Only when pushed hard in tighter turns does the M50i start to understeer, with the front tires squealing in protest. But this is going at a speed that well exceeds what most drivers will attempt, and would easily equal that of a smaller sports sedan. I recently drove the new BMW M235i Gran Coupe over the same roads, and I wasn’t taking the corners any faster.
Even without the full M treatment, the X5 M50i is very much a high-performance vehicle, with limits that many owners will never fully explore. But what makes this car special is that when you dial everything back, it turns into a comfortable and luxurious crossover that also excels at such mundane tasks as doing the Costco run or taking the family to the park.
In comfort mode, the suspension is downright plush. And even though there’s a howitzer of an engine lurking under the hood, throttle response isn’t twitchy, and shifts are nice and smooth.
Perhaps the only disappointment is that none of this comes cheap. The M50i starts at $82,150, but our test car featured almost $15,000 in options. A base xDrive40i already offers a lot of performance and can be had for a bit over $60,000. Even at $97,195 with included options, the X5 M50i provides an impressive performance level for the money.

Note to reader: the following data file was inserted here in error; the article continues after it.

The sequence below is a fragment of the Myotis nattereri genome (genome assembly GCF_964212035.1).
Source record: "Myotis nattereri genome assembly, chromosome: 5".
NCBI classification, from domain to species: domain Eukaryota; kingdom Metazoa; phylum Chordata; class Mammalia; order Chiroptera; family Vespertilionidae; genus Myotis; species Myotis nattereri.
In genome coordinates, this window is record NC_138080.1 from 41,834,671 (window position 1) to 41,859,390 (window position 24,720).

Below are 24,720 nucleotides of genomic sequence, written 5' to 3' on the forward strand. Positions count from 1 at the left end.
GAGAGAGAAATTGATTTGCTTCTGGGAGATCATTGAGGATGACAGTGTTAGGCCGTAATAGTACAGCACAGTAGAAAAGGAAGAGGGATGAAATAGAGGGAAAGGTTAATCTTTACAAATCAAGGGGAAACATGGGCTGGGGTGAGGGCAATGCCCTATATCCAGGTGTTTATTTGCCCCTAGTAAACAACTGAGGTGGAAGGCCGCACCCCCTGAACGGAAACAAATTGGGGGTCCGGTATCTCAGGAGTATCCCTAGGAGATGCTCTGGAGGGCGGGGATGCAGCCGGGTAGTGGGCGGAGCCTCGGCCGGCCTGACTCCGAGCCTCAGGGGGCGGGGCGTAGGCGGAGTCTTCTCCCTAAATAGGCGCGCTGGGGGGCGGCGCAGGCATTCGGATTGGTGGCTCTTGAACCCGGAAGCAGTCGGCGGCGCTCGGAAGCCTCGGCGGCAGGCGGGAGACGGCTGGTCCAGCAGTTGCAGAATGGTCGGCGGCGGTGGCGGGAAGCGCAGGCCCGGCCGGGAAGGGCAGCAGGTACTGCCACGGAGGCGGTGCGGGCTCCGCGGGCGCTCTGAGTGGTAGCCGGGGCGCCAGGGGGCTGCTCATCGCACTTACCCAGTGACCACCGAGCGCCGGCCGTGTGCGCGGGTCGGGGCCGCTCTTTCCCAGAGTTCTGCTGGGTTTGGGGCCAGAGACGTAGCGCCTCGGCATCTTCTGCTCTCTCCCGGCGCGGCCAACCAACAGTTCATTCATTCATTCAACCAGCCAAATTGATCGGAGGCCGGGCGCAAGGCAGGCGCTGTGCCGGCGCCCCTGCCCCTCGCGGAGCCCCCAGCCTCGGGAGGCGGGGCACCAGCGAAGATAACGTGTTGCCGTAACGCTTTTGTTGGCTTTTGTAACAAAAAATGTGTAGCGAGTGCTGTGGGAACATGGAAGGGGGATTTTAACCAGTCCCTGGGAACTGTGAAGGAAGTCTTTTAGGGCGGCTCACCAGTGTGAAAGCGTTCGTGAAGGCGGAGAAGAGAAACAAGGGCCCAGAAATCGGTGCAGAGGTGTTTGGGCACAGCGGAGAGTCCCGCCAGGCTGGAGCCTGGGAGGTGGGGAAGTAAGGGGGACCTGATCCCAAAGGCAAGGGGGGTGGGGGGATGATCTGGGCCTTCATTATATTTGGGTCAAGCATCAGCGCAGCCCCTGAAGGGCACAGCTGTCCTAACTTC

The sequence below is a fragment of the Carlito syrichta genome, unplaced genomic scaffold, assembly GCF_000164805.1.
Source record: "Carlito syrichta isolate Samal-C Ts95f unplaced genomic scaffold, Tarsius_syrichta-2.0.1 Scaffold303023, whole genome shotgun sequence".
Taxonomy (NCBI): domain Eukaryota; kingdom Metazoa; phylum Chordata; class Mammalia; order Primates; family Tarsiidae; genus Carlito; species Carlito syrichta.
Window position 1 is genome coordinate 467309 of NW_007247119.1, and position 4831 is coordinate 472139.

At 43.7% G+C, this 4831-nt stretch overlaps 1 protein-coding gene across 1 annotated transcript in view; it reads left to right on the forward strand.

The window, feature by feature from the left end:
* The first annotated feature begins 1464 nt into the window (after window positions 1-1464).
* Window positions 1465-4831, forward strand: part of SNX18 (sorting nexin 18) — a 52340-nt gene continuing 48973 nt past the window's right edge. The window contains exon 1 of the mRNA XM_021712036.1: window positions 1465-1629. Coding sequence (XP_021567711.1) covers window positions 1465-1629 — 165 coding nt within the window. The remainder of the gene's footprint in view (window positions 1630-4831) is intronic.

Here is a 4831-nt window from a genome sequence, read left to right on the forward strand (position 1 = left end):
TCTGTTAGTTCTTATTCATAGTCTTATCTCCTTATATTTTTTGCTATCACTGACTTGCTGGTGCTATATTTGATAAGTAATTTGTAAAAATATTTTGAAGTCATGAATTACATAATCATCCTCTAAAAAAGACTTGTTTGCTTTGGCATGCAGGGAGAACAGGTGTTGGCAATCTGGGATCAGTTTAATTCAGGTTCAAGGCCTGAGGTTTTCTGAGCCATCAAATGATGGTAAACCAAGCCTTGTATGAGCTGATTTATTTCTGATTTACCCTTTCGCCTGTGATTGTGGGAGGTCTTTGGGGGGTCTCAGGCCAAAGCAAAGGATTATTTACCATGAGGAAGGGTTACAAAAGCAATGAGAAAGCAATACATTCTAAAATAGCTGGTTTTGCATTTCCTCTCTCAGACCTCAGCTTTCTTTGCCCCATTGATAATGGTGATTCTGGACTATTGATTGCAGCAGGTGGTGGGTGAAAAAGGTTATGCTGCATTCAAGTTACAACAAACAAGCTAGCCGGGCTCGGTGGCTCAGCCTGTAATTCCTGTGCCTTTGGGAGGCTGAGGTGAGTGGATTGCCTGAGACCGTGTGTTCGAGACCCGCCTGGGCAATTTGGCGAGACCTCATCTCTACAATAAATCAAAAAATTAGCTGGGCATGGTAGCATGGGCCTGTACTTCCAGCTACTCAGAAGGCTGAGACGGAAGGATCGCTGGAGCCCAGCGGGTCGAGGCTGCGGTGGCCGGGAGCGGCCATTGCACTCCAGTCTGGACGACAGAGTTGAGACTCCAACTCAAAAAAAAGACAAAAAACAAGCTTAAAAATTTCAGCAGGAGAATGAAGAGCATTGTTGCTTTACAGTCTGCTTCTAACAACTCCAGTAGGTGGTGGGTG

BMW X5 M Competition: Pay-to-play performance
After spending a few days in the X5 M50i, I was skeptical how much farther the X5 M could crank up the performance dial. All it took was a few minutes behind the wheel to realize this is an entirely different animal.
For starters, even in the default comfort setting, the suspension is anything but. Select Sport or Sport Plus mode, and it becomes downright harsh. When driving casually around town, you feel like you are in a car designed for track duty. Unlike the M50i, the X5 M makes no attempt at being a luxury cruiser, no matter what drive mode you have it in.
Speaking of drive modes, managing all the various settings in the X5 M is an almost daunting task. Luckily, like other M cars, the X5 M features M1 and M2 customization buttons on the steering wheel that allows you to program two custom modes. Personalizing the setup makes it easy to keep the suspension in the softer comfort setting while putting the engine, steering, and brakes in Sport or Sport Plus.
The X5 M has the same 600 horsepower version of the 4.4-liter V8 as the (non-Competition) M5 and M8. And like those cars, you can add the $9,000 M Competition package to add another 17 ponies. Torque remains 553 lb-ft for both. Our test car came with the extra ponies, making it one of the most powerful SUVs you can buy.
Although the X5 M Competition is only a few ticks faster to 60 than the already quick M50i, the engine feels a lot more potent, especially higher up in the RPM range. One of my favorite test roads is a twisty 7-mile climb up a consistent 7% grade. The X5 M was noticeably quicker accelerating out of corners on this grueling climb due to its superior power to weight.